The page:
6.6/10
78,673
237 user 328 critic

Anna Karenina (2012)

Trailer
2:38 | Trailer

Watch Now

From $2.99 (SD) on Amazon Video

ON DISC
In late-19th-century Russian high society, St. Petersburg aristocrat Anna Karenina enters into a life-changing affair with the dashing Count Alexei Vronsky.

Director:

Writers:

(screenplay), (novel)
Reviews
Popularity
821 ( 43)

Through the Lens of 'Darkest Hour' Director Joe Wright

See how director Joe Wright uses his signature tracking shots to set up a visual narrative for his films, including Atonement, The Soloist, and Hanna.

Watch the video

Won 1 Oscar. Another 31 wins & 51 nominations. See more awards »
Learn more

People who liked this also liked... 

Drama | Romance
    1 2 3 4 5 6 7 8 9 10 7.8/10 X  

Sparks fly when spirited Elizabeth Bennet meets single, rich, and proud Mr. Darcy. But Mr. Darcy reluctantly finds himself falling in love with a woman beneath his class. Can each overcome their own pride and prejudice?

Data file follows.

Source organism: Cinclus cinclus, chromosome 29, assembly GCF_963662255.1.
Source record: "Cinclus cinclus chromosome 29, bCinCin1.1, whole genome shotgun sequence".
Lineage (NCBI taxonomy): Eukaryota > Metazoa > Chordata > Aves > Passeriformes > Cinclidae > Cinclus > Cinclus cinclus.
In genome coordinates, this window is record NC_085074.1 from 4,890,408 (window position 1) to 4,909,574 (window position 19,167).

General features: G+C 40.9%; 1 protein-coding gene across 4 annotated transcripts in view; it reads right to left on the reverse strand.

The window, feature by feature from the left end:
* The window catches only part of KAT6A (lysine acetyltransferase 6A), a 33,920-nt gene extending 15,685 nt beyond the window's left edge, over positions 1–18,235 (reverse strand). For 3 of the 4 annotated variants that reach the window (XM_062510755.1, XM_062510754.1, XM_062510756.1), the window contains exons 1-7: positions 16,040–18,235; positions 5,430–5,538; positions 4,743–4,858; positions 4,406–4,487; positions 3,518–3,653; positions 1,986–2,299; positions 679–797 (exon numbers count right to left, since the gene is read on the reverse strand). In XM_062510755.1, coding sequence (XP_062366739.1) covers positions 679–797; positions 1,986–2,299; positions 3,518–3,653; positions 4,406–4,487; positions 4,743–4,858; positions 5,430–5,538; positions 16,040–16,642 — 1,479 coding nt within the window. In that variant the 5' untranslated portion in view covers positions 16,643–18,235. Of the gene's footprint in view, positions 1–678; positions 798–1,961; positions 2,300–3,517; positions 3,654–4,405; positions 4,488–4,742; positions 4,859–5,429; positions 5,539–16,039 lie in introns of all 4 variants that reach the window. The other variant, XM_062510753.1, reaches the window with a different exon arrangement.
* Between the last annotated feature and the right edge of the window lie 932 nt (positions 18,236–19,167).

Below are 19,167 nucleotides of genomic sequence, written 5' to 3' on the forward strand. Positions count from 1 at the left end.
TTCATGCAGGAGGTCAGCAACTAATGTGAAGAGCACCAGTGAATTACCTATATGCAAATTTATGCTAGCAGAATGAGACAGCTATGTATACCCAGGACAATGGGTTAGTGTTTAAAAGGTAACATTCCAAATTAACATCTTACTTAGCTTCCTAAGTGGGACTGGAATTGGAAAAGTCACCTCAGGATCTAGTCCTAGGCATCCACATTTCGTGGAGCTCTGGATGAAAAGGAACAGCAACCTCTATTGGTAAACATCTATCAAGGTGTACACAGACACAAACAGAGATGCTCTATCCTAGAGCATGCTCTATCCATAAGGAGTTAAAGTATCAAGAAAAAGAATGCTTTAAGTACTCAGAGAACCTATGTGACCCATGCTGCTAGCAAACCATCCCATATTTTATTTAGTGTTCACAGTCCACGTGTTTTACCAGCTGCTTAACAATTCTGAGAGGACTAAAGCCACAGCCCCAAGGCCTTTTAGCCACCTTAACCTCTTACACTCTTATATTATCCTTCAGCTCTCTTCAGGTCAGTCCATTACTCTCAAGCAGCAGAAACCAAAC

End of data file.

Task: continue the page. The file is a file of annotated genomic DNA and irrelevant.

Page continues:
Director: Joe Wright
Stars: Keira Knightley, Matthew Macfadyen, Brenda Blethyn
The Duchess (2008)
Biography | Drama | History
    1 2 3 4 5 6 7 8 9 10 6.9/10 X  

A chronicle of the life of 18th century aristocrat Georgiana, Duchess of Devonshire, who was reviled for her extravagant political and personal life.

Director: Saul Dibb
Stars: Keira Knightley, Ralph Fiennes, Dominic Cooper
Atonement (2007)
Drama | Mystery | Romance
    1 2 3 4 5 6 7 8 9 10 7.8/10 X  

Fledgling writer Briony Tallis, as a thirteen-year-old, irrevocably changes the course of several lives when she accuses her older sister's lover of a crime he did not commit.

Director: Joe Wright
Stars: Keira Knightley, James McAvoy, Brenda Blethyn
Jane Eyre (2011)
Drama | Romance
    1 2 3 4 5 6 7 8 9 10 7.4/10 X  

A mousy governess who softens the heart of her employer soon discovers that he's hiding a terrible secret.

Director: Cary Fukunaga
Stars: Mia Wasikowska, Michael Fassbender, Jamie Bell
Becoming Jane (2007)
Biography | Drama | Romance
    1 2 3 4 5 6 7 8 9 10 7.1/10 X  

A biographical portrait of a pre-fame Jane Austen and her romance with a young Irishman.

Director: Julian Jarrold
Stars: Anne Hathaway, James McAvoy, Julie Walters
Biography | Drama | History
    1 2 3 4 5 6 7 8 9 10 6.7/10 X  

Two sisters contend for the affection of King Henry VIII.